Just for me, it’s ideological.

I just don’t want a communist country.

I don’t care about that.

That is torturing their citizens

as the number one country in the world.

I think it’s extremely dangerous.

I have a real issue with this.

Like, I don’t think you have the right to judge.

Just like Californians can’t judge Texans

and Texans can’t judge Floridians.

Oh no, you’re wrong.

You absolutely should judge people who are torturing people

and not allowing people to have freedom of speech.

Yeah, you should judge them, actually.

Actually, human rights violations,

I think you should judge people.

I think that we, there’s a lot of that stuff in America

that you stay silent on.

No, that’s not true.

I am absolutely for cannabis.

Anybody who’s arrested for cannabis violations

and low-level drug things,

I think they should be let out of jail

just like J.B. Pritzker did in Chicago.

I mean, and I think the death penalty should be repealed here

because we don’t apply it properly.

Those are the number one and two things,

probably in the United States,

that go against the human rights,

the Declaration of Human Rights.

And I’m actually very pro-fixing those things.

I was totally against waterboarding

and I think that was the worst moment

in modern American history.

I honestly think that China’s gonna do China.

India’s gonna be India.

And instead of getting caught up in our own ideology,

you should change it in your own country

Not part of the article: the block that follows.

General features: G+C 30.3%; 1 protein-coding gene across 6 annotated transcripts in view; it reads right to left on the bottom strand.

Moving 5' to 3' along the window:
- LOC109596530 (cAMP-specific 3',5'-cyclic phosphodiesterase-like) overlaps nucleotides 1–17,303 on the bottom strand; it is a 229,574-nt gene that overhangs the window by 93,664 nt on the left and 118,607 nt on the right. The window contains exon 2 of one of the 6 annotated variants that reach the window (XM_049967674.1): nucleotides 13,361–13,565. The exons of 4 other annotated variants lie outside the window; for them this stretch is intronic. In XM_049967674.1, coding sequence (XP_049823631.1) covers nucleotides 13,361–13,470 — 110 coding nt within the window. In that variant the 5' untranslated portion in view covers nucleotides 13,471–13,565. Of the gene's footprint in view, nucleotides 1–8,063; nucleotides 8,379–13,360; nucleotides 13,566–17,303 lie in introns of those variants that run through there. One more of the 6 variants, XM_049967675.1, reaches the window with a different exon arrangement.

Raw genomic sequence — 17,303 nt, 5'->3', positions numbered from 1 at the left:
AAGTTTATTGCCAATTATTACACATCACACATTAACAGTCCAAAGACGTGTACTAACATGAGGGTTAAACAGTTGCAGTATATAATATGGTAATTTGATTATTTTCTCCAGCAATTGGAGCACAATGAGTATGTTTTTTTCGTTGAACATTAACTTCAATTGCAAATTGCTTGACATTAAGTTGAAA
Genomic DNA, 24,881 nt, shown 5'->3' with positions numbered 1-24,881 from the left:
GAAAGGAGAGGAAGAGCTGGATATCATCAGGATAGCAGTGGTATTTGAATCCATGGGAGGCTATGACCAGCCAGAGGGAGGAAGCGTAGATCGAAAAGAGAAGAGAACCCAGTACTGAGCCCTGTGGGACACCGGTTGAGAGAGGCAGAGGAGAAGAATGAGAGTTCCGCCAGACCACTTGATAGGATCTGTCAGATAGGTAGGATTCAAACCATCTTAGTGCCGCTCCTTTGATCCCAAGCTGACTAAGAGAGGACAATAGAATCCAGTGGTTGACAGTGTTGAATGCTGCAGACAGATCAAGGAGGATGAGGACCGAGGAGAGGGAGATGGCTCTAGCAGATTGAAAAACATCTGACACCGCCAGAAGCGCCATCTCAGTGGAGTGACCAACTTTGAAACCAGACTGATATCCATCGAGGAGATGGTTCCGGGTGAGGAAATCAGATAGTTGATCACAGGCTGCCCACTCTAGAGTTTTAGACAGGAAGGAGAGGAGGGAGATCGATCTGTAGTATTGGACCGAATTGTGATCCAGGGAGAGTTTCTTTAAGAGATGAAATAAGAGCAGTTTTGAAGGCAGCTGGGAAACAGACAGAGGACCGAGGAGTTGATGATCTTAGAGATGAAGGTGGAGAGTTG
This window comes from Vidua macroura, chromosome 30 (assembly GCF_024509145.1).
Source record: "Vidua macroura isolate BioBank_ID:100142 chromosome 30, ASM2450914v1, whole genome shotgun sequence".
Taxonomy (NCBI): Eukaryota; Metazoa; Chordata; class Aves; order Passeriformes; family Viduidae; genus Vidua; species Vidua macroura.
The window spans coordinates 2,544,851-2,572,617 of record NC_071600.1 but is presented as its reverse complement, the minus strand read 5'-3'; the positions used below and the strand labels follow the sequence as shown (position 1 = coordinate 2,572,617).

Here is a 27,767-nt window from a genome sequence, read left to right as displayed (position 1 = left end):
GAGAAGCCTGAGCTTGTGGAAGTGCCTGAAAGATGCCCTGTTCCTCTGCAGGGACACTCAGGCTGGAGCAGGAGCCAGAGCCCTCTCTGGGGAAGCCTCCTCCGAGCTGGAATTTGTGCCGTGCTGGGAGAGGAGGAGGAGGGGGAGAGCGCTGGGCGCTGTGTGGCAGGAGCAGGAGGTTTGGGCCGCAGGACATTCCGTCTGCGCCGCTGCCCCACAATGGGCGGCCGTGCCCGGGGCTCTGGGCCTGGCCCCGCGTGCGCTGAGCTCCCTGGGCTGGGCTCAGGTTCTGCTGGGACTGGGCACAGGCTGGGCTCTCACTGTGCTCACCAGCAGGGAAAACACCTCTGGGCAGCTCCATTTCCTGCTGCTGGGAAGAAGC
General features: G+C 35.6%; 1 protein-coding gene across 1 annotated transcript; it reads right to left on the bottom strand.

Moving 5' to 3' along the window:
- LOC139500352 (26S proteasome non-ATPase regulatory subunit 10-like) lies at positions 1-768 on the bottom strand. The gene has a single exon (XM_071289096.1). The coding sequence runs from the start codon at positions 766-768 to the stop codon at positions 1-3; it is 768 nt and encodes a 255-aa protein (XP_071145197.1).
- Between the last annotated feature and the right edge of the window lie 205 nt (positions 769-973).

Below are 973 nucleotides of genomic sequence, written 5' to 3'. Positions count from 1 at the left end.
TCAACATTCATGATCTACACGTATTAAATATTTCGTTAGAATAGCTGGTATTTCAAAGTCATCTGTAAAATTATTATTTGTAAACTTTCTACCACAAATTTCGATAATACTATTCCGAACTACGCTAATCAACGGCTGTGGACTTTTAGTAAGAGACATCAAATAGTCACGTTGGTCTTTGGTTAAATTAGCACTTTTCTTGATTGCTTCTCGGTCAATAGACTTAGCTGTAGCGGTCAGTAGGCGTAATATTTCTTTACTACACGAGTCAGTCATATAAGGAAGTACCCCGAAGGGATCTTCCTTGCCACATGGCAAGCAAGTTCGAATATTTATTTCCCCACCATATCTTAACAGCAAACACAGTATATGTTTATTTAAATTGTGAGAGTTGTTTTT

and then make sure that the other country doesn’t win.

Well, and that’s my point is,

do you believe engagement with China

leads them towards democracy

and better human rights conditions

for their citizens or not?

And I think-

Again, that’s the fool’s errand.

That is an absolute-

Well, it worked for East Berlin

and it did work in saving Europe from the Nazis.

But the boundary conditions are entirely different

and China has proven that it works.

Europeans were genetically bred to be lazy oligarchs.

They just needed an excuse.

Okay, everybody.

I think we just got kicked out of the iTunes store.

Saxy poo.



Hawk, dove, engagement, isolation.

Where do you stand?

You heard Chamath say his position.

Where do you stand?

Yeah, decoupling from China

is gonna be a bipartisan issue now.

I think both candidates now will be-

Well, Trump is gonna run blaming China for what happened.

And I don’t think Biden’s gonna be defending China.

In fact, they’re gonna try and peg him

with the whole Beijing Biden label

and he’s probably gonna need to try

and out-Trump Trump on China.

So decoupling is gonna happen.

It doesn’t really make sense for us to be dependent on China

for our antibiotics, for our medicines, for our PPE,

for any of these products

that are important for national survival.

I think all that stuff is gonna come back home.

I think trading with them for other things

might be toys, apparel,

things that start fundamentally strategic the same way.

I think that can continue.

But the thing about trade is it creates interdependence.

And I don’t think that this country

is gonna wanna be dependent on China